J500 Media and the Environment


Living with the Triple-R Mantra by jenh
February 25, 2008, 6:51 am
Filed under: Waste + Recycling | Tags: , ,

My typical trash
I used to live in rural Douglas County where there wasn’t any municipal trash service. We would hold onto our trash for a week and whenever the smell began to overpower the back porch, we’d haul it to town and toss it into an unsuspecting apartment Dumpster. We didn’t recycle. Nothing like living under the same roof with your trash will make you appreciate how much garbage you produce.

So over a period of several years, and after adjusting to the conveniences of city life again, we learned how to reduce our trash. We now recycle everything we can, re-use plastic Ziploc bags, compost our veggie and fruit scraps, and we try to reduce the amount of packaging in our purchases. Not that it’s automatic, though. Sometimes I am incredibly reluctant to do this. More times than I can count I haven’t wanted to shuffle across the yard with the compost or grumbled in the morning when I realized that I hadn’t emptied the reusuable coffee filter from the day before.

But living with the Reduce-Reuse-Recycle mantra has paid off. We now go through about one small (13-gallon size) trash bag every 7-10 days. When I weighed out and photographed my trash, I wasn’t surprised that most of what I photographed wasn’t destined for the brown bin at the curb.

I’d made enchiladas for dinner, had leftovers for lunch before that and began the day with an egg and an orange. Round that out with a bottle of wine, the newspaper and the coffee grounds for the day, the junkmail and the dryer lint (ew), and it doesn’t amount to much. In fact, my total trash weighed in at 4.5 pounds, but the amount I threw away – the cheese bag, the tea bag wrapper, the aforementioned dog waste – amounted to what I’d estimate was about 8 oz (I wasn’t about to weigh my canine’s …um…trash contribution, but I’m confident in the estimate).

But this little experiment took place in winter, not anywhere near a celebration or holiday. At the visit to the landfill on Friday, I learned that the amount of trash spikes in the summer and after seasonal holidays (think of plastic easter grass, heart boxes at valentines day, gift wrapping paper and packaging, etc.). And in a college town like Lawrence, it also increases dramatically in August and May, the typical move-out/move-in seasons. How many of us have hastily left chemicals, furniture, clothes, junk mail and even our recyclables at the curb on move-out day, all because we just wanted to be done with the process?

–Jen Humphrey

Movin’ Out in Lawrence

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5 Comments so far
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[…] Living with the Triple-R Mantra At the visit to the landfill on Friday, I learned that the amount of trash spikes in the summer and after seasonal holidays (think of plastic easter grass, heart b…But this little experiment took place in winter, not anywhere near a celebration or holiday…. […]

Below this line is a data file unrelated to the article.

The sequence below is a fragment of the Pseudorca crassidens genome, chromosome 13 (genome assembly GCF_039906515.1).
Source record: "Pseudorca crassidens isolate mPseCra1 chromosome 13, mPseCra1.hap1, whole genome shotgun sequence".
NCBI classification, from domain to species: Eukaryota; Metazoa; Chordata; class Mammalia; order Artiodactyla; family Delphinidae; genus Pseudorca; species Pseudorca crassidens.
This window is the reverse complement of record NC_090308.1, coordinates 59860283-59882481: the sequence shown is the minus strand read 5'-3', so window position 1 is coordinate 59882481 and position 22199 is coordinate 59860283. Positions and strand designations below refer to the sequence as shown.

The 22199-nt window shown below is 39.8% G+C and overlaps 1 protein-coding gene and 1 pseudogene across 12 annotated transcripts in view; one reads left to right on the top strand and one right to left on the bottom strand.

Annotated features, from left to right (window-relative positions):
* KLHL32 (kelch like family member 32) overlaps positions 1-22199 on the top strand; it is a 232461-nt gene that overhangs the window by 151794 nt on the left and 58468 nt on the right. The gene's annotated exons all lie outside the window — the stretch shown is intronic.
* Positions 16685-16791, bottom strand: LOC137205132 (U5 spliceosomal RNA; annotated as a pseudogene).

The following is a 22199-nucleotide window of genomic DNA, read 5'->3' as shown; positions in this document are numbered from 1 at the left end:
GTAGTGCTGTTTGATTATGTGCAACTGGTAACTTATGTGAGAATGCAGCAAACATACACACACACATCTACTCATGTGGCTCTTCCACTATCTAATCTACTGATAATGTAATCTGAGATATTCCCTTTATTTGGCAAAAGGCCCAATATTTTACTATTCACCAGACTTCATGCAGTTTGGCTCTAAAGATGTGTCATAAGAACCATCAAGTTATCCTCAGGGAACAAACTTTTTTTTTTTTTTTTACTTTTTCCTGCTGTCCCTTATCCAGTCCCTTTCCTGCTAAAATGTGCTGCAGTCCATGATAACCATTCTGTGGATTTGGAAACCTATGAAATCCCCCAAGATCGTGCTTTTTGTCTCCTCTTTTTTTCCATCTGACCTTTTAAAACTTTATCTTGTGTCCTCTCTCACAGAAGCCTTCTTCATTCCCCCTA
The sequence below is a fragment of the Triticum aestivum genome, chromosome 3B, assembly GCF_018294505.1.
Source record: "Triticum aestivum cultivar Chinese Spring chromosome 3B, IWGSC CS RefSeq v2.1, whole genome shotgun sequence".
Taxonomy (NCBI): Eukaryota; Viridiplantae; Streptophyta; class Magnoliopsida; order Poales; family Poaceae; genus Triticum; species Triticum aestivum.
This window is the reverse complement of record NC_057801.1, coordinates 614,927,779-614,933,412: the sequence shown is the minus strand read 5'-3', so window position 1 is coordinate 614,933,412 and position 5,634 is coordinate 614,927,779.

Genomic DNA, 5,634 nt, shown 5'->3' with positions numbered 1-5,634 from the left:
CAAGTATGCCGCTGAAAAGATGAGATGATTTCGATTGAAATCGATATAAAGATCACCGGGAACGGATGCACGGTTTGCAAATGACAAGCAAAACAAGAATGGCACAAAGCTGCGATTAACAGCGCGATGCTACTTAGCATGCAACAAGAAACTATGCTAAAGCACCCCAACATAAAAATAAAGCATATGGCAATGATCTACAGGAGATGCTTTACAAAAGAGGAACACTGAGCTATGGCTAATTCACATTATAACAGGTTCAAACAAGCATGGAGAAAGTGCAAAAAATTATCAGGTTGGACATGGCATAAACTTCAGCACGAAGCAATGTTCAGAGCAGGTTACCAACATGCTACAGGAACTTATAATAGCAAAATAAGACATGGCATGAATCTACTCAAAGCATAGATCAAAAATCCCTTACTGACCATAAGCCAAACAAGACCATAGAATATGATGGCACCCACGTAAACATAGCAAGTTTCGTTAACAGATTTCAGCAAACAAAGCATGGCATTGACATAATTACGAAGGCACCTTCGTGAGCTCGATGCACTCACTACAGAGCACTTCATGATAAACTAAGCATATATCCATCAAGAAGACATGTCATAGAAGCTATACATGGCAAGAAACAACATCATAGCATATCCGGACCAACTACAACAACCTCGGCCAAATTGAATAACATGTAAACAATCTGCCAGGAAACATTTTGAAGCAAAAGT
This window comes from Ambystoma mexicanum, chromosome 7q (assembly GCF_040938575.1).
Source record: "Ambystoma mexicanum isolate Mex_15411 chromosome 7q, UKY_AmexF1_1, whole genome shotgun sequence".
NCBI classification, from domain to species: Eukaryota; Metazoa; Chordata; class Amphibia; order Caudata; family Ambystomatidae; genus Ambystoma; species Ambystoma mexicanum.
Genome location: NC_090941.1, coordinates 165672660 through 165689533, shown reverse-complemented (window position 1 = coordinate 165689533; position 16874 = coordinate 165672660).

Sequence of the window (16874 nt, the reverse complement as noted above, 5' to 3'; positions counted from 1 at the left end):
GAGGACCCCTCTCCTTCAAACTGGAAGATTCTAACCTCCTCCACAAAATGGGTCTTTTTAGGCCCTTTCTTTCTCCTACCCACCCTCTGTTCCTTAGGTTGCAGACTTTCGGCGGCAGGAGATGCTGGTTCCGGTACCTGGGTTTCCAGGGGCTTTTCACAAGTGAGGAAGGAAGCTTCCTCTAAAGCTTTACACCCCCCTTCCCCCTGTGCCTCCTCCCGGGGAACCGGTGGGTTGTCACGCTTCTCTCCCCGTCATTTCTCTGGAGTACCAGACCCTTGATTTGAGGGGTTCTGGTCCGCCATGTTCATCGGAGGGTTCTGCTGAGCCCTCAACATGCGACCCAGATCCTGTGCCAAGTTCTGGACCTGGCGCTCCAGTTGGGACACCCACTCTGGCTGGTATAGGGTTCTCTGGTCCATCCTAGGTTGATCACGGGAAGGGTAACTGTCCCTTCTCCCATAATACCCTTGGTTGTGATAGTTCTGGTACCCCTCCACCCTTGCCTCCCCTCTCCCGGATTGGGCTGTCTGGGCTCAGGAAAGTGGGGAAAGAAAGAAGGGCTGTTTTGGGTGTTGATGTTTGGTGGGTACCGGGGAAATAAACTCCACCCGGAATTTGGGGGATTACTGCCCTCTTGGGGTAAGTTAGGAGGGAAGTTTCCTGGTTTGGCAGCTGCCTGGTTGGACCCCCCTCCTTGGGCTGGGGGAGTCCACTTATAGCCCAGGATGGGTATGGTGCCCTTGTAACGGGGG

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I’ll be the first to say- that is amazing. One small (13-gallon size) trash bag every 7-10 days for how many people?

I’ve got a question for ya- and you’re very possibly not a junkfoodie so maybe these questions are obsolete for you- can you recycle empty bags of chips that are super crumby and greasy? (All organic sunflower grease, of course… does that save face or should I bother?) And do you recycle Hershey Kiss wrappers? This isn’t third degree I-don’t-believe-you, this is third degree I-want-to-be-you, to clarify.
Sonya

Comment by Sonya

Hmmmm. I read your comment as the trash truck rumbled up to my house this morning. And that’s when it dawned on me that I wasn’t counting waste I might have everywhere else. My office, for example, though the heart of recycle city, has a paper coffee cup in it a couple times a week (sometimes I suffer from reusable cup amnesia) and to-go containers. There’s whatever trash I generate eating at a restaurant if they use paper products (and believe it or not, I’m thinking of taking my own to-go container with me…though I haven’t done it yet). I didn’t include restroom trash, either, though there isn’t much from one week to another. Our two-person household has yard waste, too, though that gets recycled. So, all in all, it’s probably more trash than I think it is, but we do indeed just have one bag going to the curb every week or week and a half. But our recycling and compost take up 6 or 7 times the space.

As for the chip bags and such, I don’t think they can be recycled, but I’m thinking of asking my recycler if they can. I don’t eat a lot of processed foods (chocolate excepted!) so I hadn’t thought much about those. Since we were told at the landfill that an engineer can “find a banana peel from the year you were born,” I’m sure that if a chip bag goes to the landfill, it becomes a permanent part of the substrate. –Jen

Comment by jenh

[…] Comments jenh on Living with the Triple-R Mantr…Sonya on Living with the Triple-R Mantr…denah on My trash output: Shockingly lo…j500 on Compost, […]

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The spikes are astonishing. Thanks Jen for really showing us the continuum.
Simran

Comment by j500




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